Senator John McCain will be missed for many reasons, but I want to offer a personal reason, which I think we will all come to understand more deeply as time goes on. The Senator was a giant of American politics, first and foremost because he was willing to put aside his own comfort and convenience in order to meet a higher standard of service.
This allowed him to act with the uncommon grace required to invite the two men who beat him in his attempts to win the US Presidency to deliver eulogies at his funeral. John McCain understood that service to a democratic society is a challenge far richer and more transcendent than the question of who wins which argument on which day.
It has been said even his rivals loved him for this.
I knew John McCain as most people did — through his public persona, through his acts of service, through the incomparable history of valor and sacrifice that ensured his words would always carry weight. But I also had the good fortune to meet him, and to share with him the gratitude of tens of thousands of citizen volunteers, who work to make our democracy more human, more thoughtful, and more forthright in solving big problems, like climate change.
Sen. McCain looked me in the eye, thanked me for passing along that spirit of gratitude, and — as if it were a conversation he was always ready to have — said:
I know your group; your volunteers are doing remarkable and necessary work. They do the hardest thing there is in a democracy, which is to sit down with people they disagree with, listen, share, trust, and have serious conversations, where people like each other afterward.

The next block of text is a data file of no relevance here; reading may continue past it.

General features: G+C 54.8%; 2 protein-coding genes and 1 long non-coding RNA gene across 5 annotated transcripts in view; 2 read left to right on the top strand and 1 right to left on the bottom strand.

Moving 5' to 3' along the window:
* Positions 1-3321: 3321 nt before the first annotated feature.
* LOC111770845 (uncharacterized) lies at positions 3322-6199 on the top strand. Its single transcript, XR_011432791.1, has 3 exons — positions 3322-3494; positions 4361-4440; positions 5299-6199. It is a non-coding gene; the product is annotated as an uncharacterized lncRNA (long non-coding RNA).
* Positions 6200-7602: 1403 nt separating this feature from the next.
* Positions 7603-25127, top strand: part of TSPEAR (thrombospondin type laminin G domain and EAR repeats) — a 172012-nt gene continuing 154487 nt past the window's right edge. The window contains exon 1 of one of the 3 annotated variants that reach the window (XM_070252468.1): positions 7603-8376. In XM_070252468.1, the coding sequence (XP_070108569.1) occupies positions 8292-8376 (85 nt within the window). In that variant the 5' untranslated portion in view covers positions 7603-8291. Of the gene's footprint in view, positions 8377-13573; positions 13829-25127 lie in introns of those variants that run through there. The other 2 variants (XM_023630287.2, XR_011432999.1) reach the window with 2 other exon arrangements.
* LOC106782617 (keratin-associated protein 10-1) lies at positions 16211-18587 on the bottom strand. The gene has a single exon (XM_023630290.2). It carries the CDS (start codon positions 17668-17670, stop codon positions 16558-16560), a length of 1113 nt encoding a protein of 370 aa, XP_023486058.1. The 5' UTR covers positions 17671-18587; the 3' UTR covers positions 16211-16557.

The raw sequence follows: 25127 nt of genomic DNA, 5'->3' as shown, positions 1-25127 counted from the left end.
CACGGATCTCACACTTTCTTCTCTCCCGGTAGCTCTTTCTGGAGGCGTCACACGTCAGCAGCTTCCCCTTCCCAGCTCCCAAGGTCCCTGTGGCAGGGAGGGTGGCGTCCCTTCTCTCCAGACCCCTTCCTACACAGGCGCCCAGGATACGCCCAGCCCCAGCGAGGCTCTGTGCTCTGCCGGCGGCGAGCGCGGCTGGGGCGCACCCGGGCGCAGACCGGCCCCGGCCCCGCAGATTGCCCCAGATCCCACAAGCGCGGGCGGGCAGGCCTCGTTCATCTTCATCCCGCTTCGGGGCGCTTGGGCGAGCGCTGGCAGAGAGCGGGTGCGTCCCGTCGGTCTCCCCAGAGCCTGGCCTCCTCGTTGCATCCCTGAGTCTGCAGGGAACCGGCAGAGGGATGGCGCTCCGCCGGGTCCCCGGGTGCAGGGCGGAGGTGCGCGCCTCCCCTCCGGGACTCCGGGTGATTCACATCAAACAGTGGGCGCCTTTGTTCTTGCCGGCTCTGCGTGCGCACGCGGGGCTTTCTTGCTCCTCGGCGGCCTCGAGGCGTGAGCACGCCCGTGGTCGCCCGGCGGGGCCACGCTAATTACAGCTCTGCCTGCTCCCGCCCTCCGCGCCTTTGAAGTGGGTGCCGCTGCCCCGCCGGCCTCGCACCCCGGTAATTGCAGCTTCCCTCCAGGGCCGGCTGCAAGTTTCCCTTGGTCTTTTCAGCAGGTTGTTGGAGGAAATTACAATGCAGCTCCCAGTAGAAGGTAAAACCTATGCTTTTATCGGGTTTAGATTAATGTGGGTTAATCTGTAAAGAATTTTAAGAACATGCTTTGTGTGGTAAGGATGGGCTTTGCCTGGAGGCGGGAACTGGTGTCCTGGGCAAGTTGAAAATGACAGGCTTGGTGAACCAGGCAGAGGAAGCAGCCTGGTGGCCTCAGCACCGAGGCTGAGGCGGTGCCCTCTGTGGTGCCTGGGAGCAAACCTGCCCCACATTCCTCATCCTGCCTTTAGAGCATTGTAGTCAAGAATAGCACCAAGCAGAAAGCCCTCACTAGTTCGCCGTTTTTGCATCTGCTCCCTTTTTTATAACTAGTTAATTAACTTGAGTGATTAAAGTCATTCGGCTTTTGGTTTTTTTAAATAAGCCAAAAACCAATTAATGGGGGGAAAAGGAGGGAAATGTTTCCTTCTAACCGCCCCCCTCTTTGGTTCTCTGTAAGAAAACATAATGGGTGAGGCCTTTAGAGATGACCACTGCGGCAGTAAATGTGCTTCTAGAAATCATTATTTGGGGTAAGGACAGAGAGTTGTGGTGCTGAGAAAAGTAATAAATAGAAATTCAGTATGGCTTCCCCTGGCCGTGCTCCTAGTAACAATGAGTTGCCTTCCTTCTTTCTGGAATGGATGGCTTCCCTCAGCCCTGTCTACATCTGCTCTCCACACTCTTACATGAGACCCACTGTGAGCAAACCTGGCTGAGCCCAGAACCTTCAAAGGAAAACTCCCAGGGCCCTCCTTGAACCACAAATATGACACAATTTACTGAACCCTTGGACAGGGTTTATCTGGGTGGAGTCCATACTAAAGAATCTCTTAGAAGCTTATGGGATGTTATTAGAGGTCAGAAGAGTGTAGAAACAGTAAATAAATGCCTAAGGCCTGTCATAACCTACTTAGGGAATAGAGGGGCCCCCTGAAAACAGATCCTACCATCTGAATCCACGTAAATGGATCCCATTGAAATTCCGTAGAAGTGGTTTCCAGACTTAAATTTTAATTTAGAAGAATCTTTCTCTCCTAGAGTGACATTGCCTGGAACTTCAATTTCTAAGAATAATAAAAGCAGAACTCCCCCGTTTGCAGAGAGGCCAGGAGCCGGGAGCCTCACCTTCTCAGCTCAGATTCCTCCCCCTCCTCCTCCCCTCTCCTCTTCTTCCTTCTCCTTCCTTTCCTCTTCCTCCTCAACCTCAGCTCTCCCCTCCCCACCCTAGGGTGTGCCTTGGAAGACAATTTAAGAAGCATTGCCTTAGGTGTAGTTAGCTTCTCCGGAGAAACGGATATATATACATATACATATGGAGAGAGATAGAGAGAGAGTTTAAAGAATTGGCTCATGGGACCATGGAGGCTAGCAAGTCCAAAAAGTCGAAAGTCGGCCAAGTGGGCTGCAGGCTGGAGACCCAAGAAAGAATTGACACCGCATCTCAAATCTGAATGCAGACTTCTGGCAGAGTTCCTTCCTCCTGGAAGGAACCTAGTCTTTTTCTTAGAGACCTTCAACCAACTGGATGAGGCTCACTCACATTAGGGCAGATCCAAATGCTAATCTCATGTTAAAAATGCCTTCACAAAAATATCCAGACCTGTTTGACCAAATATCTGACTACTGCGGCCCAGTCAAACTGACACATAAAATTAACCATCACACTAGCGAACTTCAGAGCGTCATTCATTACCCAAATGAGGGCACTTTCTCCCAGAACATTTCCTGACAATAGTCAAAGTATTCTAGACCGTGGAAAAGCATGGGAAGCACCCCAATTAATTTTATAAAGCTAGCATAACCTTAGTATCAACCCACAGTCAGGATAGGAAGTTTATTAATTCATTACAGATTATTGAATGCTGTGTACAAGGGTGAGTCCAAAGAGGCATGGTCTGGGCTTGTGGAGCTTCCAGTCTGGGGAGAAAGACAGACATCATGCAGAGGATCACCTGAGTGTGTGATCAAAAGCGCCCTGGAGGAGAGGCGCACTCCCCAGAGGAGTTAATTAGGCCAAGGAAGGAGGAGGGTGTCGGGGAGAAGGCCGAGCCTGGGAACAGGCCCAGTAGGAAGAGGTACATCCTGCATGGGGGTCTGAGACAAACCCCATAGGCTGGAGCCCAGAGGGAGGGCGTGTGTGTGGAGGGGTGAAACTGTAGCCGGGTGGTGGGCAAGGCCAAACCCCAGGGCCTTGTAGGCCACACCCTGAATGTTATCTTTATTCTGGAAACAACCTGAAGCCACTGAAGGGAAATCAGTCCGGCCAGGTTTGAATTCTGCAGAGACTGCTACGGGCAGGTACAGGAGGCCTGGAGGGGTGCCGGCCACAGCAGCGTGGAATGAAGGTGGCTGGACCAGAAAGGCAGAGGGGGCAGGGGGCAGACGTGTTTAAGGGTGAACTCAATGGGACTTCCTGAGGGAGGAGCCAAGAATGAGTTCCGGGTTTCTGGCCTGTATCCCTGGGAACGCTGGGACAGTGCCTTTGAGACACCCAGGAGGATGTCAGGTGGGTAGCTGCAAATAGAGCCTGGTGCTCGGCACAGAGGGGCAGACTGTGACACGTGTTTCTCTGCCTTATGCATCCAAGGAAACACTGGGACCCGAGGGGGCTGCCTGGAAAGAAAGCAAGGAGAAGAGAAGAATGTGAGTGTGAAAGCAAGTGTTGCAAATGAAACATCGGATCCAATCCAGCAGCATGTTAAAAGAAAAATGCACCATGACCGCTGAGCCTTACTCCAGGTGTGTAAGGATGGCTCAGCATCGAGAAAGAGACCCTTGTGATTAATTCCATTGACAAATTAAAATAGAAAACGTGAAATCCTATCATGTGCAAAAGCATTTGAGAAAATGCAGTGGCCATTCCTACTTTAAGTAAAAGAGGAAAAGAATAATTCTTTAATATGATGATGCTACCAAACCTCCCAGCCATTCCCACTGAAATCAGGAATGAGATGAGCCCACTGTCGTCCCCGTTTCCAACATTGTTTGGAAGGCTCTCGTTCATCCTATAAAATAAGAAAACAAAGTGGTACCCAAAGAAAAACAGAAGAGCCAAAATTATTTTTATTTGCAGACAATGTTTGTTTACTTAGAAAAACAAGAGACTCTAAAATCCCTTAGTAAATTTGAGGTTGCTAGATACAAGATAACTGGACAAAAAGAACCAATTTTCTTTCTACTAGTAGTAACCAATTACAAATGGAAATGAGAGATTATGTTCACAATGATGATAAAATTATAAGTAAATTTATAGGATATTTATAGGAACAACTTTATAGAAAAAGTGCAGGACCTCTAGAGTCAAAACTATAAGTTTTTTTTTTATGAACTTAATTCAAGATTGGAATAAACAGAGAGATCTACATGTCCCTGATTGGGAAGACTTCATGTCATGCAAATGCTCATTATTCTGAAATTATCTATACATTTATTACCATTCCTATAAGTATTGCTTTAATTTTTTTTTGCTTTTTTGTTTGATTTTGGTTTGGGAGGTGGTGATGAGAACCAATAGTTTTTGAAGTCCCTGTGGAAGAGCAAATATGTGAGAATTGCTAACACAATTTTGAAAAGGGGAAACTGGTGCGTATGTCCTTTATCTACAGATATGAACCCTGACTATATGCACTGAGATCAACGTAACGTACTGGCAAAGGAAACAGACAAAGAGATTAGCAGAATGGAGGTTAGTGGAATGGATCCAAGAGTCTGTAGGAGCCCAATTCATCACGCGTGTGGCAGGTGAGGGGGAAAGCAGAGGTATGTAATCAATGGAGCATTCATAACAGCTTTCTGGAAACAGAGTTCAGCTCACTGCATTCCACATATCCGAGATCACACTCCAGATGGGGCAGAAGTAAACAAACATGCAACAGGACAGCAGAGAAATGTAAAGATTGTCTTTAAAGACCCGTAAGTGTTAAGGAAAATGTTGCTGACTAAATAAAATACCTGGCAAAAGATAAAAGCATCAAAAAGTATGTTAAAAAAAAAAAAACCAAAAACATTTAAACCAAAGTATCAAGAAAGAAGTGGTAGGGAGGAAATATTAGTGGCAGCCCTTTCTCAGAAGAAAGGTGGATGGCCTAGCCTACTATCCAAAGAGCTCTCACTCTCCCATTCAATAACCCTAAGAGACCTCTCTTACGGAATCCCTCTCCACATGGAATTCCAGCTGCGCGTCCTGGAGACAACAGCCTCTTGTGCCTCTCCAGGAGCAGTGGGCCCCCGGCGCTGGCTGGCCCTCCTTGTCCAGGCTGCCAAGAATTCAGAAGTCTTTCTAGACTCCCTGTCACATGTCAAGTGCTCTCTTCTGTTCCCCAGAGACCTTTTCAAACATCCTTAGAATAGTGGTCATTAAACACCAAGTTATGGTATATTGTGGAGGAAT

He laughed at this, noting how rare it is in politics, then added “That kind of advocacy keeps us all going. We need that more and more.”
He listened briefly to my story about learning from my grandfather what civics, and public service, can and should be.
Then, Sen. McCain told me about his own motivation, and to keep this in mind, and to share it whenever I thought it would be helpful. He said:
Our democracy depends on the good will of citizens who serve in small ways, every day, so I have always worked to honor the service of all of those people. That is the highest honor, to be in a position to do that. I am not perfect; I’m the first to say so, but there is nothing more important than engaging our civic process with principle and good will. Tell your friends to keep up the good work!
I know I am not alone in saying that Sen. John McCain proved himself even more remarkable in this kind of face to face meeting. He offered his wisdom, his support, his good will, and the authority of his long life of service, and yet somehow, spoke to well-meaning people as friends and equals.
He was generous in moments like this, and I know from people who knew him far better than I that he would stick his neck out for good people in need of help.
He understood the liberating power of solidarity.
As President Obama said of him: “When all was said and done, we were on the same team. We never doubted we were on the same team.”
What we will miss most, I think, is John McCain’s uncommon determination that it be known that if your intentions are genuinely good, if you are working for a better future, if you will sacrifice comfort and convenience to ensure all people have the right to be free people in a free country, then you are part of his team.
We need that more and more.